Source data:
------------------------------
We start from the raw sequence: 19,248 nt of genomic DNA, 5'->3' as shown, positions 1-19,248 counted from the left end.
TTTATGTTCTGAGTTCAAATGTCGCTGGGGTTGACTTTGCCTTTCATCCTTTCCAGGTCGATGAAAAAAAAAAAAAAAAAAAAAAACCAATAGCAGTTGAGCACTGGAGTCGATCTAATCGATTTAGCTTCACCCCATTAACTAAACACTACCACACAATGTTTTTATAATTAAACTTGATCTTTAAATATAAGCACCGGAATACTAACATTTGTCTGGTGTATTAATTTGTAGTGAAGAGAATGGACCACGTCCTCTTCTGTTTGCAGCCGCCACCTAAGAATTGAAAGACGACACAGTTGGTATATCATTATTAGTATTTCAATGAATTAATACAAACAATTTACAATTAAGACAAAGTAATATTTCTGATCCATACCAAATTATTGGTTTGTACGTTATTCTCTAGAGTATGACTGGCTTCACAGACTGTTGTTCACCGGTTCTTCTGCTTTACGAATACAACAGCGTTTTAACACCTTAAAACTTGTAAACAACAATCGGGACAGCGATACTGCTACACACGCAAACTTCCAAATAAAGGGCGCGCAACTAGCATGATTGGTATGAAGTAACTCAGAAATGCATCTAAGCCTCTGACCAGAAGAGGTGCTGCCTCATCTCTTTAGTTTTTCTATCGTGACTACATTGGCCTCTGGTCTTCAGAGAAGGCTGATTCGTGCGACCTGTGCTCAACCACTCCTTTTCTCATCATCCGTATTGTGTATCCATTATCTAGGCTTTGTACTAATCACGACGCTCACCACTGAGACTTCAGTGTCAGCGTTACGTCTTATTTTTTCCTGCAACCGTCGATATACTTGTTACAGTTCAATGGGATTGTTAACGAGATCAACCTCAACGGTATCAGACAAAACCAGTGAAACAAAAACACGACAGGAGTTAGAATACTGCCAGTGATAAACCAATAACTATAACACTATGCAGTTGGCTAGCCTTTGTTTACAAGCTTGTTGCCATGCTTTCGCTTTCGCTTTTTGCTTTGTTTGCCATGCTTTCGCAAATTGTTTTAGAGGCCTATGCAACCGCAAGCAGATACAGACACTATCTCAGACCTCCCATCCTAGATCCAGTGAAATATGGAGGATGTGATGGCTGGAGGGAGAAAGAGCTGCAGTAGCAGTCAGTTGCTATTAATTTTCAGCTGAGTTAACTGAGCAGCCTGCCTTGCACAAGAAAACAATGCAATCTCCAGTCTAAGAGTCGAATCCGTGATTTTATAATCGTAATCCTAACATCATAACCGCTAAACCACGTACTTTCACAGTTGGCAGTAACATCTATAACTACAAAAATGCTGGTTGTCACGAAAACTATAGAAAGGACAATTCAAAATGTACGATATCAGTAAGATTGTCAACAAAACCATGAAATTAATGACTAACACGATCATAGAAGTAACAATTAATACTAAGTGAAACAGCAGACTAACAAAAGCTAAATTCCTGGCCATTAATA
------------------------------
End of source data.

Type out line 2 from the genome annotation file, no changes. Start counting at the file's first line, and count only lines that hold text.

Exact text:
TTTATGTTCTGAGTTCAAATGTCGCTGGGGTTGACTTTGCCTTTCATCCTTTCCAGGTCGATGAAAAAAAAAAAAAAAAAAAAAAACCAATAGCAGTTGAGCACTGGAGTCGATCTAATCGATTTAGCTTCACCCCATTAACTAAACACTACCACACAATGTTTTTATAATTAAACTTGATCTTTAAATATAAGCACCGGAATACTAACATTTGTCTGGTGTATTAATTTGTAGTGAAGAGAATGGACCACGTCCTCTTCTGTTTGCAGCCGCCACCTAAGAATTGAAAGACGACACAGTTGGTATATCATTATTAGTATTTCAATGAATTAATACAAACAATTTACAATTAAGACAAAGTAATATTTCTGATCCATACCAAATTATTGGTTTGTACGTTATTCTCTAGAGTATGACTGGCTTCACAGACTGTTGTTCACCGGTTCTTCTGCTTTACGAATACAACAGCGTTTTAACACCTTAAAACTTGTAAACAACAATCGGGACAGCGATACTGCTACACACGCAAACTTCCAAATAAAGGGCGCGCAACTAGCATGATTGGTATGAAGTAACTCAGAAATGCATCTAAGCCTCTGACCAGAAGAGGTGCTGCCTCATCTCTTTAGTTTTTCTATCGTGACTACATTGGCCTCTGGTCTTCAGAGAAGGCTGATTCGTGCGACCTGTGCTCAACCACTCCTTTTCTCATCATCCGTATTGTGTATCCATTATCTAGGCTTTGTACTAATCACGACGCTCACCACTGAGACTTCAGTGTCAGCGTTACGTCTTATTTTTTCCTGCAACCGTCGATATACTTGTTACAGTTCAATGGGATTGTTAACGAGATCAACCTCAACGGTATCAGACAAAACCAGTGAAACAAAAACACGACAGGAGTTAGAATACTGCCAGTGATAAACCAATAACTATAACACTATGCAGTTGGCTAGCCTTTGTTTACAAGCTTGTTGCCATGCTTTCGCTTTCGCTTTTTGCTTTGTTTGCCATGCTTTCGCAAATTGTTTTAGAGGCCTATGCAACCGCAAGCAGATACAGACACTATCTCAGACCTCCCATCCTAGATCCAGTGAAATATGGAGGATGTGATGGCTGGAGGGAGAAAGAGCTGCAGTAGCAGTCAGTTGCTATTAATTTTCAGCTGAGTTAACTGAGCAGCCTGCCTTGCACAAGAAAACAATGCAATCTCCAGTCTAAGAGTCGAATCCGTGATTTTATAATCGTAATCCTAACATCATAACCGCTAAACCACGTACTTTCACAGTTGGCAGTAACATCTATAACTACAAAAATGCTGGTTGTCACGAAAACTATAGAAAGGACAATTCAAAATGTACGATATCAGTAAGATTGTCAACAAAACCATGAAATTAATGACTAACACGATCATAGAAGTAACAATTAATACTAAGTGAAACAGCAGACTAACAAAAGCTAAATTCCTGGCCATTAATA